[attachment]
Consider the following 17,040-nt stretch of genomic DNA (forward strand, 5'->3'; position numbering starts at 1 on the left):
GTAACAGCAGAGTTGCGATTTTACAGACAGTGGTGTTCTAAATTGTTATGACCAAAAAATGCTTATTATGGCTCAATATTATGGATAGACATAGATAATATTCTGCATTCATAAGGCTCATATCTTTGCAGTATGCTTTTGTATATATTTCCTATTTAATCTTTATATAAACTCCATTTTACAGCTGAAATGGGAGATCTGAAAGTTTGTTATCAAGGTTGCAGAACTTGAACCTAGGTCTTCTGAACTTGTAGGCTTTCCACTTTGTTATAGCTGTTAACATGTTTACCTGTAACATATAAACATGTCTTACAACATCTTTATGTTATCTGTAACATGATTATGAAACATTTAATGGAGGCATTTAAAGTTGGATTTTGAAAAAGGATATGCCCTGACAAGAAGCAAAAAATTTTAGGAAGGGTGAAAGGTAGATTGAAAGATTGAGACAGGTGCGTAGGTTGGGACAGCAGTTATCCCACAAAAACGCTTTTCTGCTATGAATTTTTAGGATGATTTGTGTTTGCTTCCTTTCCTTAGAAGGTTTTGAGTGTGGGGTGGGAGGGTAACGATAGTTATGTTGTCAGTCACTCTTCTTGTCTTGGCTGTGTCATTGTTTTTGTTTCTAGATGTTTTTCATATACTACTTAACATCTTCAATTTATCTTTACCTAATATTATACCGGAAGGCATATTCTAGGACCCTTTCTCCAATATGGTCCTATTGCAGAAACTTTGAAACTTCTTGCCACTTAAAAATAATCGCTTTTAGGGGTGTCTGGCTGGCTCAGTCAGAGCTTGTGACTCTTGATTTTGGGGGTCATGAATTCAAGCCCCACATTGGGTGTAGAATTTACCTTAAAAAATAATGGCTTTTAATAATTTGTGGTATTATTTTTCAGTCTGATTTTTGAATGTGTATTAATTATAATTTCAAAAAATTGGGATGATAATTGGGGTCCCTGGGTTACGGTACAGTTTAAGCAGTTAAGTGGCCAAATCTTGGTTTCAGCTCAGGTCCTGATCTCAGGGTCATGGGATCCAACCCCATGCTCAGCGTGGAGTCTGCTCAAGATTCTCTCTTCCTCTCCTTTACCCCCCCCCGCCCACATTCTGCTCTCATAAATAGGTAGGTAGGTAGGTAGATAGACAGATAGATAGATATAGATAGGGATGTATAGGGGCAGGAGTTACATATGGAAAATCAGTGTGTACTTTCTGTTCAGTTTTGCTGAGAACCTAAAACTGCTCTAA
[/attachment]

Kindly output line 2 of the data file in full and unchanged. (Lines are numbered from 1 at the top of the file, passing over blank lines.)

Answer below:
GTAACAGCAGAGTTGCGATTTTACAGACAGTGGTGTTCTAAATTGTTATGACCAAAAAATGCTTATTATGGCTCAATATTATGGATAGACATAGATAATATTCTGCATTCATAAGGCTCATATCTTTGCAGTATGCTTTTGTATATATTTCCTATTTAATCTTTATATAAACTCCATTTTACAGCTGAAATGGGAGATCTGAAAGTTTGTTATCAAGGTTGCAGAACTTGAACCTAGGTCTTCTGAACTTGTAGGCTTTCCACTTTGTTATAGCTGTTAACATGTTTACCTGTAACATATAAACATGTCTTACAACATCTTTATGTTATCTGTAACATGATTATGAAACATTTAATGGAGGCATTTAAAGTTGGATTTTGAAAAAGGATATGCCCTGACAAGAAGCAAAAAATTTTAGGAAGGGTGAAAGGTAGATTGAAAGATTGAGACAGGTGCGTAGGTTGGGACAGCAGTTATCCCACAAAAACGCTTTTCTGCTATGAATTTTTAGGATGATTTGTGTTTGCTTCCTTTCCTTAGAAGGTTTTGAGTGTGGGGTGGGAGGGTAACGATAGTTATGTTGTCAGTCACTCTTCTTGTCTTGGCTGTGTCATTGTTTTTGTTTCTAGATGTTTTTCATATACTACTTAACATCTTCAATTTATCTTTACCTAATATTATACCGGAAGGCATATTCTAGGACCCTTTCTCCAATATGGTCCTATTGCAGAAACTTTGAAACTTCTTGCCACTTAAAAATAATCGCTTTTAGGGGTGTCTGGCTGGCTCAGTCAGAGCTTGTGACTCTTGATTTTGGGGGTCATGAATTCAAGCCCCACATTGGGTGTAGAATTTACCTTAAAAAATAATGGCTTTTAATAATTTGTGGTATTATTTTTCAGTCTGATTTTTGAATGTGTATTAATTATAATTTCAAAAAATTGGGATGATAATTGGGGTCCCTGGGTTACGGTACAGTTTAAGCAGTTAAGTGGCCAAATCTTGGTTTCAGCTCAGGTCCTGATCTCAGGGTCATGGGATCCAACCCCATGCTCAGCGTGGAGTCTGCTCAAGATTCTCTCTTCCTCTCCTTTACCCCCCCCCGCCCACATTCTGCTCTCATAAATAGGTAGGTAGGTAGGTAGATAGACAGATAGATAGATATAGATAGGGATGTATAGGGGCAGGAGTTACATATGGAAAATCAGTGTGTACTTTCTGTTCAGTTTTGCTGAGAACCTAAAACTGCTCTAA